The concerns expressed by the Court of Appeals in Debra H. are not implicated in the present case, where Arriaga invoked the doctrine of judicial estoppel, not equitable estoppel. No hearing was required to decide whether the doctrine of judicial estoppel applies in this case, nor did the determination involve a "complicated" or "nonobjective test" (Debra H. v Janice R., 14 NY3d at 594). Just as in Debra H., whether Arriaga was adjudicated a parent of the child was "as determinable as whether there has been a second-parent adoption" (id. at 600).


Moreover, just as in second-parent adoptions, the adjudication of Arriaga as a parent of the child required the biological mother's affirmative legal consent, "as opposed to the indeterminate implied consent featured in the various tests proposed to establish de facto or functional parentage" (id. at 600-601). Indeed, here, Dukoff was the party who sought to have Arriaga adjudicated a parent. Although Dukoff did not consent to adjudicating Arriaga a parent of the child for the purposes of visitation rights, the biological mother in Debra H. also did not do so.  Matter of Arriaga v Dukoff, 2014 NY Slip Op 08990, 2nd Dept 12-24-14






Documents Explaining Reason for Mail-Watch Order Re: Inmate Exempt from Disclosure Pursuant to Public Officers Law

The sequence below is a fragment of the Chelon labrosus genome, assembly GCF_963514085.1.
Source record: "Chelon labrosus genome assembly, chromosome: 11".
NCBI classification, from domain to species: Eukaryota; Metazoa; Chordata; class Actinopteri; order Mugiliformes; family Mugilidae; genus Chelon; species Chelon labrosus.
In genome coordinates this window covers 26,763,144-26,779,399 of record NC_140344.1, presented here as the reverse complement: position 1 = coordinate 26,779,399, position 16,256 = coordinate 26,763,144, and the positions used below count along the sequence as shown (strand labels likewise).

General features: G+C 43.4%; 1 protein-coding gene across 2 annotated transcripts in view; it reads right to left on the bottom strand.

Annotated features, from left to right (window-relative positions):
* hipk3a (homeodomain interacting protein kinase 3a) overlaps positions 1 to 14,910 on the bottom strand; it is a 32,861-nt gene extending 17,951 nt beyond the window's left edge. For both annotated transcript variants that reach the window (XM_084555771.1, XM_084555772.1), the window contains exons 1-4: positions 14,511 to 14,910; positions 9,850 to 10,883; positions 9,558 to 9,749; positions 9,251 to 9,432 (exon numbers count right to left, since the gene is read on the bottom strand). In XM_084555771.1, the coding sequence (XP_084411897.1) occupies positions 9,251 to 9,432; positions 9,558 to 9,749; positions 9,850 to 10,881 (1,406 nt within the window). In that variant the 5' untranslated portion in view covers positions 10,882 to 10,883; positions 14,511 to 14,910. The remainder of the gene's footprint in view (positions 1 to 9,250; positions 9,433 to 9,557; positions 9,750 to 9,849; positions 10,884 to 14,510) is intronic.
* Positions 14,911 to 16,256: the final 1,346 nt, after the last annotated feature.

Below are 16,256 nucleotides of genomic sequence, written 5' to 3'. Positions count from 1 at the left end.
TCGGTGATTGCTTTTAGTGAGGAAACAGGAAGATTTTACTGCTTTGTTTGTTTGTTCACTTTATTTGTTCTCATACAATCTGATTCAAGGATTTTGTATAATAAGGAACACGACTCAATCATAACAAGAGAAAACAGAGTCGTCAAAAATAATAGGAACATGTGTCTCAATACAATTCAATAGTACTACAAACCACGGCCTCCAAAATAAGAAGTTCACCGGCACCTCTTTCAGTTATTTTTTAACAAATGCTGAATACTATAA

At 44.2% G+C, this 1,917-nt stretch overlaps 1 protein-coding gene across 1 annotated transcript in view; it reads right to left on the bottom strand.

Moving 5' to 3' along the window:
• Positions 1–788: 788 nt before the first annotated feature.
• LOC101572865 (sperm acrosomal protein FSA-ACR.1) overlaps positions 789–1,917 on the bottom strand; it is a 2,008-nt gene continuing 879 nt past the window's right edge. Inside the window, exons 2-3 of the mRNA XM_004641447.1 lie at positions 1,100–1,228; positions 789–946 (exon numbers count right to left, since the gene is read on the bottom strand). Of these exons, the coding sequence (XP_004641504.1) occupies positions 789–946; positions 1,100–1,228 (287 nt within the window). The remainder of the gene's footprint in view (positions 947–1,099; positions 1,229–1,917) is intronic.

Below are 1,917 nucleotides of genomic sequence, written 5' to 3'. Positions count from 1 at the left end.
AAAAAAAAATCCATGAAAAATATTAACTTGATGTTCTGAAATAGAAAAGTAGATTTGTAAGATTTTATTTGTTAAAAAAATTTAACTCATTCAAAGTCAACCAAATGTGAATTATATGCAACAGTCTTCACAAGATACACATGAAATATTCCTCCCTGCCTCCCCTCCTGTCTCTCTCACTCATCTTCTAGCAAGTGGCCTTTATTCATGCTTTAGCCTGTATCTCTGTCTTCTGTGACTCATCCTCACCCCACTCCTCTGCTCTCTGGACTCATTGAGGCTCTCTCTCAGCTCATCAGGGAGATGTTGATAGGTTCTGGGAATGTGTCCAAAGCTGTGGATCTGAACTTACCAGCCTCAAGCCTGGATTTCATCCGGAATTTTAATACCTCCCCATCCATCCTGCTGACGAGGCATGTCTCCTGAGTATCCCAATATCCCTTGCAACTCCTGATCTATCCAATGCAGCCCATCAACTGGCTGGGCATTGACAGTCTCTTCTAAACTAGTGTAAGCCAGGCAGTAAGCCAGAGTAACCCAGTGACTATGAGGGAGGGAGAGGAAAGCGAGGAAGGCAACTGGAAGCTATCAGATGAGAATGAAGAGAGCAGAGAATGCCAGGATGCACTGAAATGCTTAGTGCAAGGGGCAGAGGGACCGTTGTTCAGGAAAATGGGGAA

The Third Department determined the petitioner-inmate was not entitled to documents explaining why a mail-watch order was issued by the Department of Corrections mandating that the petitioner's mail be monitored for two months.  The requested documents were exempt from disclosure as "communications exchanged for discussion purposes not constituting final policy decisions:"


...[T]he withheld document constitutes inter- or intra-agency deliberative material, "i.e., communications exchanged for discussion purposes not constituting final policy decisions" (...see Public Officers Law § 87 [2] [g]...). The withheld document is a mail watch request and consists of "predecisional evaluations, recommendations and conclusions," and is accordingly exempt from disclosure pursuant to Public Officers Law § 87 (2) (g) ... . Matter of Ward v Gonzalez, 2014 NY Slip OP 08931, 3rd Dept 12-24-14






Failure to Notify Insured of Change in Coverage for Fire Insurance (In Violation of Insurance Law 3425 (d)) May Constitute a Deceptive Business Practice Under General Business Law 349


The Second Department determined that the insurer's (Quincy's) failure to notify the insured of a change in a the coverage afforded by a homeowner's policy (in violation of Insurance Law 3425 (d)) supported a cause of action for deceptive business practices under General Business Law 349. Quincy had notified the insured's broker of the change, but not the insured: